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Introduction

  • Richard M. Zaner
Chapter
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Part of the Phaenomenologica book series (PHAE, volume 17)

Abstract

Unlike Sartre’s theory of the body-for-itself in his L’Etre et le Néant, it is not possible to submit Merleau-Ponty’s theory of the body-proper to a straightforward exposition and interpretation, following his major work1 step by step. Over and above the complexity of the theory itself, Merleau-Ponty’s analysis proceeds on a varity of levels which are not clearly distinguished by him. Moreover, when Merleau-Ponty makes use of other doctrines (as, for instance, those of Gestalt psychology, or those of Husserl), he has invariably transformed their meaning and reinterpreted them in terms of his own fundamental theory, but without letting his readers know of this in advance. In this way, certain fundamental notions (such as “form,” or “synthesis”), which have their own specific meanings in the contexts from which he takes them, are used in a quite different way by him, but with no indications that this transformation has occurred — and, indeed, within his own work itself, he does not always use the same term in the same way. The over-all result of this is an at times quite confusing amalgam of methods, analyses, and points of view.

Keywords

Gestalt Psychology Existential Philosophy Reflective Analysis Phenomenological Reduction Cartesian Meditation 
These keywords were added by machine and not by the authors. This process is experimental and the keywords may be updated as the learning algorithm improves.

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References

  1. 1.
    Phénoménologie de la Perception, Librairie Gallimard (Paris, 1945), 531 pp. (Hereafter citied textually as PP.)Google Scholar
  2. 1.
    Structure du Comportement, P.U.F. (Paris, 3rd edition, 1953), 248 pp.Google Scholar
  3. 1.
    W. Köhler, Gestalt Psychology, Liveright (New York, 1929), pp. 228–29.Google Scholar
  4. 2.
    Merleau-Ponty takes this point from Aron Gurwitsch, Recension du ‘Nachwort zu meinen Ideen,’ de Husserl, Deutsche Litteraturzeitung, 28 February 1932. See also, Gurwitsch La Théorie du Champ de la Conscience, Desclée de Brouwer (Paris, 1957), pp. 78–82.Google Scholar
  5. 4.
    Cf. also, PP, 25, where Merleau-Ponty interprets the unity of the object of perception as dependent upon this vague solicitation and, corresponding to it, a vague presentiment of the immanent unity of the object by consciousness. Cf. also Husserl, Erfahrung und Urteil, Ciaassen Verlag (Hamburg, 1954), pp. 79–80; and below, footnote, 2 p. 160.Google Scholar
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    Cf. de Waelhens, op. cit., pp. 391–92, and 402–08.Google Scholar
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    Cf. Gurwitsch’s presentation of this problem, Théorie du Champ…, op. cit., Parts I and II.Google Scholar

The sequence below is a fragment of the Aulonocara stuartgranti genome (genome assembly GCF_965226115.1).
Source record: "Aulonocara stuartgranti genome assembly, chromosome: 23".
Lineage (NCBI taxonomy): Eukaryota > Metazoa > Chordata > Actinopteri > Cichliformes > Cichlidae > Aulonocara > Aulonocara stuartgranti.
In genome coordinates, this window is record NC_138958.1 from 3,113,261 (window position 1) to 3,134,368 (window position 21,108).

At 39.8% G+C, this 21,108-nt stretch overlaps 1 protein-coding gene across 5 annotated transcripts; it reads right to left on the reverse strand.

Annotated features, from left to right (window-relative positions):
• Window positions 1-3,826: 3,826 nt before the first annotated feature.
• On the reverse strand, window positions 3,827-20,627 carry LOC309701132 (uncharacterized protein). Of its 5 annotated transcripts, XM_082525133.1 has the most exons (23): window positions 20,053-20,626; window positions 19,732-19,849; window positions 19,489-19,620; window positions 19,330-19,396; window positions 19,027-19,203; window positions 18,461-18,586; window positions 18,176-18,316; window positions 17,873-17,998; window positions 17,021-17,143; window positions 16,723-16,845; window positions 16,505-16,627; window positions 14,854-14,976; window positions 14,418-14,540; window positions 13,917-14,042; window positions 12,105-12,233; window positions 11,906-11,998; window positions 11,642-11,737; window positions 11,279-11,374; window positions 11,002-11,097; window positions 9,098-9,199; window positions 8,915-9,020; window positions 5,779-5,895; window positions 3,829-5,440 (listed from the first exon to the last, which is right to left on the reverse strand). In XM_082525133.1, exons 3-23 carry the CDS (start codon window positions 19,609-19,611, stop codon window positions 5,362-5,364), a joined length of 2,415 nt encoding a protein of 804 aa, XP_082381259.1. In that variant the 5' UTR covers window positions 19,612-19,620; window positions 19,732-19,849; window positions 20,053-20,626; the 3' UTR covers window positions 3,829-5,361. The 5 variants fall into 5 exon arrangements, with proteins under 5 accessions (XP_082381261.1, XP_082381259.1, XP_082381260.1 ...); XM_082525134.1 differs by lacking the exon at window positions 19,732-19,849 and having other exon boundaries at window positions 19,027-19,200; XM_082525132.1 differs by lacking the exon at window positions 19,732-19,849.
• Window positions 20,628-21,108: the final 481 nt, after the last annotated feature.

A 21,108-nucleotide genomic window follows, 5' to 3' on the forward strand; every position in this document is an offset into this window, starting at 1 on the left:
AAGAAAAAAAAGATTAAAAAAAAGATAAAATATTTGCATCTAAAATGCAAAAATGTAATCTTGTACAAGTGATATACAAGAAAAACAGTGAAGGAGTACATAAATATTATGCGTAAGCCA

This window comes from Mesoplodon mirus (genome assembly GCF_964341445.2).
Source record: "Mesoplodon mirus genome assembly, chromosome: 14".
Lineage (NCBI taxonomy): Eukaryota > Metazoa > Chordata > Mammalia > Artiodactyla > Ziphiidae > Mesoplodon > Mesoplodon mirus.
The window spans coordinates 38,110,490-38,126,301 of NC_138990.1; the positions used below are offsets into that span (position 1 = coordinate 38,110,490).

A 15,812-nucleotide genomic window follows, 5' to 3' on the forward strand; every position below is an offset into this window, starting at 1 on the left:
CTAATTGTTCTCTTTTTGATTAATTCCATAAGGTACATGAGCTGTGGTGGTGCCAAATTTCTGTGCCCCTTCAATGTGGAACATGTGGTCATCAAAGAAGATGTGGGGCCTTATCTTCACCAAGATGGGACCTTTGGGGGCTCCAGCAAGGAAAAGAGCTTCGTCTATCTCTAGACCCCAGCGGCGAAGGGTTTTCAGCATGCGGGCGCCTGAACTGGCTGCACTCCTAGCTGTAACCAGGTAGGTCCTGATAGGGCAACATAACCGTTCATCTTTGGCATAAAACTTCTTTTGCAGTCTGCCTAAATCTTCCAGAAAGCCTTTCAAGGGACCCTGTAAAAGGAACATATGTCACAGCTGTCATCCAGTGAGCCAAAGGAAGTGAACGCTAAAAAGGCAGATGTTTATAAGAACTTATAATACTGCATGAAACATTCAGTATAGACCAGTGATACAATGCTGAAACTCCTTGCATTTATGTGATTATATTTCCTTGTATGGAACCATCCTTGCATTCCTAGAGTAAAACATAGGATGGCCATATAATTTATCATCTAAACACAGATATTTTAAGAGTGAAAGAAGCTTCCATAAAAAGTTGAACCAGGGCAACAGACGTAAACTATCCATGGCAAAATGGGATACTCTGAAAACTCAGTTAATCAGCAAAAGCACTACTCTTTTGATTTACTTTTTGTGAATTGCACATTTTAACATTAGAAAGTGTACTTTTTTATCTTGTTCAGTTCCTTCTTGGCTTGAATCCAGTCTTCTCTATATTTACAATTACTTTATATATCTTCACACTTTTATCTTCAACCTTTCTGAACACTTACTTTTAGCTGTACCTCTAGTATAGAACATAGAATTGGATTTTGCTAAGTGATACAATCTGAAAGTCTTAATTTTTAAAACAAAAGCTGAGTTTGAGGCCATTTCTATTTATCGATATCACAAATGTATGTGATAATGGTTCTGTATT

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    Cf. de Waelhens, op. cit., p. 109.Google Scholar
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    Ibid., pp. 113–14.Google Scholar
  11. 1.
    Just this “en quelque manière” is the problem, as we shall see.Google Scholar
  12. 2.
    He thus accepts without question one of Sartre’s transformations of Husserl. See above, pp. 66–69.Google Scholar
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  14. 1.
    Cf. on this, PP, 491; and below, pp. 182–89.Google Scholar
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    De Waelhens, op. cit., p. 386.Google Scholar
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    Cf. Cartesian Meditations, op. cit., pp. 18–21, 33–37; and Ideen, I, p. 94.Google Scholar
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    Cf. Cartesian Meditations, op. cit., ibid., and Ideen, I, op. cit., pp. 56–57.Google Scholar
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    Cf. Cartesian Meditations, op. cit., p. 41.Google Scholar
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    Cf. above, footnote 4, p. 138; further references to this essay will be cited in the text as (Signes).Google Scholar
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    Ibid., p. 2.Google Scholar
  23. 1.
    Ibid., p. 4. For Merleau-Ponty, as we shall see, just this “ambiguity” becomes central to this theory.Google Scholar
  24. 2.
    Ibid., p. 132.Google Scholar
  25. 3.
    Ibid., pp. 4–8.Google Scholar
  26. 1.
    Merleau-Ponty refers here to Husserl’s use of “aesthetic,” as pertaining to sensuous experience: Formale und transzendentale Logik, op. cit., p. 257.Google Scholar

Copyright information

© Martinus Nijhoff, The Hague, Netherlands 1971

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  • Richard M. Zaner

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